3. ERP or SAP Process issues
Let me start with a caveat to this section. No matter how good, thorough, experienced, or conscientious a consultant or a core team member is, there will always end up being a few process gaps, and an occasional completely missing process discovered at go-live. Now that the caveat is out of the way, there are many reasons for the process problems: inexperienced consultants, company employees who miss some of the process exceptions, inadequate training, insufficient integration testing, lack of user acceptance testing, and other reasons.
The bulk of the items causing process problems generally fit into three core areas, 1) design or blueprinting, 2) change management, and 3) testing.
SAP / ERP Design and Blueprinting
Your business probably developed numerous processes and exceptions over many, many years. Some of those processes were also developed as the need arose, and in an ad hoc manner and may have many inherent inefficiencies. SAP projects are generally tasked with replacing all of those years of collective knowledge and processes, as well as any “broken” processes in six months to a year, and on very large projects in maybe a couple years. That is no small task and to be successful it truly takes an experienced consultant. As I’ve previously written about, this is one of those areas that all of the fakes end up costing your SAP project and your company big money. And I mean big money over and above what you pay them.
A good blueprint should translate your scope into all of the key business processes that your company does, and then the key process components needed to support those processes. I generally prefer a blueprint that has inputs (or some type of process trigger), the process itself, and then the outputs. It should also contain the key master data requirements, any necessary FRICE (Forms, Reports, Interfaces, Conversions, and Enhancements) development objects, and the key business areas affected. If there is sufficient time in the Blueprint phase, the Blueprint itself should also begin to capture some of the key change management issues.
Poor blueprints (missing processes, too generic, too high level, etc.) cause serious project delays and flared tensions by constantly dragging your project back into “Design” mode when you should be in full project execution. It takes up the time and effort of other integrated teams, and generally causes a “drag” on the overall project. Obviously this burns up budgets too. Worse still, a poorly designed Blueprint is often blamed on the company, the department, or the key resource on the project who is responsible for that area. Unfortunately those “smokescreens” are often used by consultants who are not that skilled at extracting the necessary information needed for a good blueprint. It’s always easy to “blame” the client through the backdoor by putting the responsibility on a core team member, or some other portion of the company / client team.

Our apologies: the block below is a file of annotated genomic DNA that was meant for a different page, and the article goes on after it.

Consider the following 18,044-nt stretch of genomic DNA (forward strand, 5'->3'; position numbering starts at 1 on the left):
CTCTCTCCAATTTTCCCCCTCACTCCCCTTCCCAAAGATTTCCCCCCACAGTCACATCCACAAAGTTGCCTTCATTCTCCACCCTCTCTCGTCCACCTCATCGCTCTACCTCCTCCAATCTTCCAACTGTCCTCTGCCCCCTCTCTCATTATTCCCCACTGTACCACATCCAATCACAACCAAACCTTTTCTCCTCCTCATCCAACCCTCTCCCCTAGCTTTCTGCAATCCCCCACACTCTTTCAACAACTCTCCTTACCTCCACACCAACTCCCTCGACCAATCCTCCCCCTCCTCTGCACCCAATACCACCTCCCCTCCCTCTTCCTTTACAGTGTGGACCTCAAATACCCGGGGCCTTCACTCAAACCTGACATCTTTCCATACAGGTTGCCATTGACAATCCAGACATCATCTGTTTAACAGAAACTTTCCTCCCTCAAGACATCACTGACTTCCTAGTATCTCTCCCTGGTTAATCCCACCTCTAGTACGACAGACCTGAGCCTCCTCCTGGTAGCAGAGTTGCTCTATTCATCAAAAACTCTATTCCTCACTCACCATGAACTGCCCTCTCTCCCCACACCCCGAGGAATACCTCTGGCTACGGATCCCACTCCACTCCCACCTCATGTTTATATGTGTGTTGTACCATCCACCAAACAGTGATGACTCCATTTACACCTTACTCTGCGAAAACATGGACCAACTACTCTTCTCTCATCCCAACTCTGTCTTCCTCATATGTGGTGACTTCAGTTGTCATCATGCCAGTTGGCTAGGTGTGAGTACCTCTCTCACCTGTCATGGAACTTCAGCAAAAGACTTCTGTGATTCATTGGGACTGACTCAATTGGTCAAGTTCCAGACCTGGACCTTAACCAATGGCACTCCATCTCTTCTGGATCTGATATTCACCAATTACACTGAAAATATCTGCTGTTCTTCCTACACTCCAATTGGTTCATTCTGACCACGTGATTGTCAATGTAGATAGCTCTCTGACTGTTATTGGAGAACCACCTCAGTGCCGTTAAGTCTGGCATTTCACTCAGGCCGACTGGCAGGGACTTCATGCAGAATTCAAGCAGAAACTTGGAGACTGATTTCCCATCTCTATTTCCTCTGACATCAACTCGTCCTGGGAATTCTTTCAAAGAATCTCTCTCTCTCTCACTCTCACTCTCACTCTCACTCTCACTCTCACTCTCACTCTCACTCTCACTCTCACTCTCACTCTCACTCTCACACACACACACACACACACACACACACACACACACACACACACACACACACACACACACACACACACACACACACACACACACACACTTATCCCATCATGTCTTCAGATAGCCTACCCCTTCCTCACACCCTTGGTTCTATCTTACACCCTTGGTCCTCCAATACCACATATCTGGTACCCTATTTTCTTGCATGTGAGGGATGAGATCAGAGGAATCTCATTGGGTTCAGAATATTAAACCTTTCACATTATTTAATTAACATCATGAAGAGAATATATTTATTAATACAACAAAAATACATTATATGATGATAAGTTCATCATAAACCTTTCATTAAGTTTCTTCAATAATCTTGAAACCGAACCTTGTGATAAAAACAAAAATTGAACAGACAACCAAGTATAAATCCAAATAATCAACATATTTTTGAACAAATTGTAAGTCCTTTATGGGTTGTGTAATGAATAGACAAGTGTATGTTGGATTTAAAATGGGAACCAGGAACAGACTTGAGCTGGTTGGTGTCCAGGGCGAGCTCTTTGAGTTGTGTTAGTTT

If there is a genuine issue with a team member, an experienced consultant should raise this issue during the process when it is encountered. Frankly, if it suddenly comes up AFTER the blueprint is due, it should be seen as nothing but an excuse by the consultant.
ERP Project Testing
Another area to begin addressing processes is during testing. Any integrated application like SAP should include at least 4 primary types of testing. No matter what name is used, they are generally individual transaction tests (sometimes called “unit tests”), transaction strings or processes within the same module like Sales and Distribution (“module tests”) and then full-blown cross module tests that test entire process chains from start to finish (true “integration tests”), and then finally tests that involve the wider user community often called “user acceptance tests” or “day in the life” scripts, etc.